Joplin Historical Neighborhoods (JHN) officially announced the start of this historic preservation project on Monday, April 9, 2018 at the Charles Schifferdecker home, 422. S. Sergeant, Joplin.
Brad Belk, JHN Preservation Director and Curator, shared with the media and special guests the overall restoration plan for The Schifferdecker Home and Carriage House and The Zelleken Home and Garage (scroll down for full remarks). The group was then invited to see the masonry work that had begun on the exterior of the homes and take a guided “behind-the-fence” tour of the site.
Links to media coverage:
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Brad Belk’s complete remarks:
It is an exciting day for our preservation community. One of my jobs as the Community Historian for Missouri Southern State University is to assist in historic preservation and direct local historic preservation development projects. At this time, I am proud to announce the launching of the façade restoration of the Charles Schifferdecker home, his carriage house and the Edward Zelleken Home and his garage. As the Preservation Director of Joplin Historical Neighborhoods, Inc., our plans are to restore, preserve, and memorialize the former residences of Charles Schifferdecker, Edward Zelleken, and at a later date, the Alfred Harrison Rogers home and to operate them as educational historical museums. Joplin Historical Neighborhoods will restore, maintain, interpret, and promote the homes into history museums by educating and encouraging an appreciation of the 1890s and their role in the development of Joplin, Missouri.
The three homes are historically significant nineteenth century buildings in Joplin. They are located as part of the Muprhysburg Historic District. This district became one of the first organized neighborhood developments west of Main Street. The homes represent a variety of popular architectural styles that shaped residential construction in cities across the United States during this time. The period of specific significance is the 1890s Victorian Era and early 1900s. These two decades transformed the Joplin community into a thriving regional urban center.
In 2015 the Murphysburg Historic District was listed on the National Register of Historic Places. Getting the district on the national register was a monumental effort. We thank everyone who was involved in this lengthy, but extremely important, designation. We also greatly appreciate our nearby residents for your understanding during this restoration process and we echo your pride of living in historic Murphysburg.
Our historic home preservation movement begins here at 4th & Sergeant. We will utilize these buildings to tell the fascinating story of Joplin’s early days before and after the turn of the century. The homes, both inside and out, will reflect the late 1890s Era when Joplin was developing into the zinc mining capitol of the world. Our restoration efforts will reflect the best practices from the Department of Interior’s Standards for Rehabilitation. We will keep the visual authenticity of each structure.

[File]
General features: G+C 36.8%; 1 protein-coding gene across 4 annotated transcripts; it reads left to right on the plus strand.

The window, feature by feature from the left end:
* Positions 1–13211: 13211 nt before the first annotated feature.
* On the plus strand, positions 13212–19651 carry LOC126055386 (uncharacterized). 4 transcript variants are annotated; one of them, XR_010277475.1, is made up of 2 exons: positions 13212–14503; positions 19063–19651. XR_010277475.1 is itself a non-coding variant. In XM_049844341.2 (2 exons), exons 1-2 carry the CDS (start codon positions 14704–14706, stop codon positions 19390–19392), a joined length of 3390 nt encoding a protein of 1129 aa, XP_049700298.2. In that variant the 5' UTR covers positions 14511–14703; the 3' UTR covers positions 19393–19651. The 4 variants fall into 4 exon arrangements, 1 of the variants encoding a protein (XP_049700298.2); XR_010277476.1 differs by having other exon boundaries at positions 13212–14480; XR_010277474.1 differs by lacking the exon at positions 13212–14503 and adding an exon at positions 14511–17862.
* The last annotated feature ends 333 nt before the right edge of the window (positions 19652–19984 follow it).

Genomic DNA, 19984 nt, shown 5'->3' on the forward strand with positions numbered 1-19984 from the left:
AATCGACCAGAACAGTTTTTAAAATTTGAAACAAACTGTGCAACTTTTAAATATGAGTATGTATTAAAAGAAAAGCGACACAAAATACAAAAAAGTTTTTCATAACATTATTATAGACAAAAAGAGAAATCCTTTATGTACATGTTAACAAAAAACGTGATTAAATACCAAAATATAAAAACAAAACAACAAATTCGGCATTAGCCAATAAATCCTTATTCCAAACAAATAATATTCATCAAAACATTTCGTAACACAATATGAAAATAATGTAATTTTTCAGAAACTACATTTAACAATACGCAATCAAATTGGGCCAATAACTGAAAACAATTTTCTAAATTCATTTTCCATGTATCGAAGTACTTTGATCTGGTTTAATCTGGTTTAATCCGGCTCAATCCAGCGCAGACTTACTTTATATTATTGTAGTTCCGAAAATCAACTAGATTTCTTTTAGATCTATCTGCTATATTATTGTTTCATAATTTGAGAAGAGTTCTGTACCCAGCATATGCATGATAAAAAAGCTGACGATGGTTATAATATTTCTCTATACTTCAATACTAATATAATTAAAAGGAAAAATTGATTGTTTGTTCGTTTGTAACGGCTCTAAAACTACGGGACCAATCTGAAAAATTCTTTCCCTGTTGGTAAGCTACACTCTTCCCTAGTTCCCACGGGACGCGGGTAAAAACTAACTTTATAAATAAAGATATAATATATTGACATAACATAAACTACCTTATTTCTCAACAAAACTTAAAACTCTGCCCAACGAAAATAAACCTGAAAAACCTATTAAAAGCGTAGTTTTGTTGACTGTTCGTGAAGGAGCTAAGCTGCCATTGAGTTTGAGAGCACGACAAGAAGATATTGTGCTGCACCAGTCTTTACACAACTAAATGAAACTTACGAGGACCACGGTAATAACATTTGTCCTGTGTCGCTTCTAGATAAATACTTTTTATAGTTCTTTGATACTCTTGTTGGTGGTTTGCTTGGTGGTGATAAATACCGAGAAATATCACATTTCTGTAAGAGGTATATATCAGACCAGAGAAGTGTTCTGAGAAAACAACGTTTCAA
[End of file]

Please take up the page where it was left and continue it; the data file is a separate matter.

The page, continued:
Restoring and preserving these three homes will be a positive model and a visual aid to the historic preservation community. With their close-proximity to downtown, they will also add a complimentary balance to Joplin’s downtown revitalization efforts.
We want to promote cultural and architectural tourism, by showcasing the late 1800s styles of Romanesque, Queen Anne, and Neoclassical architecture. It is interesting to note how local builders adopted these styles of façade ornamentation.
We are developing an interpretative plan that will communicate the importance of the architectural styles of these homes, the families who built them, and the period of history in which they were built. Additional topics to explore include immigration, German heritage, local breweries, the lead and zinc mining business, the Joplin Globe, and the interurban trolley system. We will delve into everyday life utilizing newspapers, magazines, period clothing, games, wages, consumer prices, and culinary and entertainment habits of the day.
Our restoration efforts require us to secure the construction area. This we refer to as the “hard hat” working zone. Only authorized workers will be allowed on the construction site.
We have been extremely fortunate to have an outstanding project team. We are so blessed to have Michael Griffin as our Preservation Architect. Michael’s experience, knowledge, and ingenuity will enhance our building program. And we would not be standing here today without David and Debra Humphreys’ generosity. We greatly appreciate their vision and passion for this historical site and its importance to the Joplin community.
The rest of the year will be devoted to the façade work of the Charles Schifferdecker home and carriage house and the Edward Zelleken home and garage. We will be zeroing in on the roof, the masonry walls, and the windows. All three will be completely restored. The work schedule will move from site to site. As one structure has been completed the workers will then move to the next structure.
Currently we have Mid-Continental Restoration Company working on the brick and limestone. For over 60 years this award-winning company has excelled in masonry cleaning, re-pointing (also referred as tuckpointing), brick replacement and stabilization, limestone and terra-cotta repair and replacement.
The restoration of these homes is only the beginning. Obviously, we have much work ahead. We will keep everyone abreast of our progress on our website — www.joplin-hn.org — and look forward to the day when we open the doors of these three grand treasures to the public.
We want these historic homes to be valued and appreciated as they were intended. We are saving history. We are preserving history. We are restoring history by allowing these historic structures to thrive and live on for future generations to enjoy.”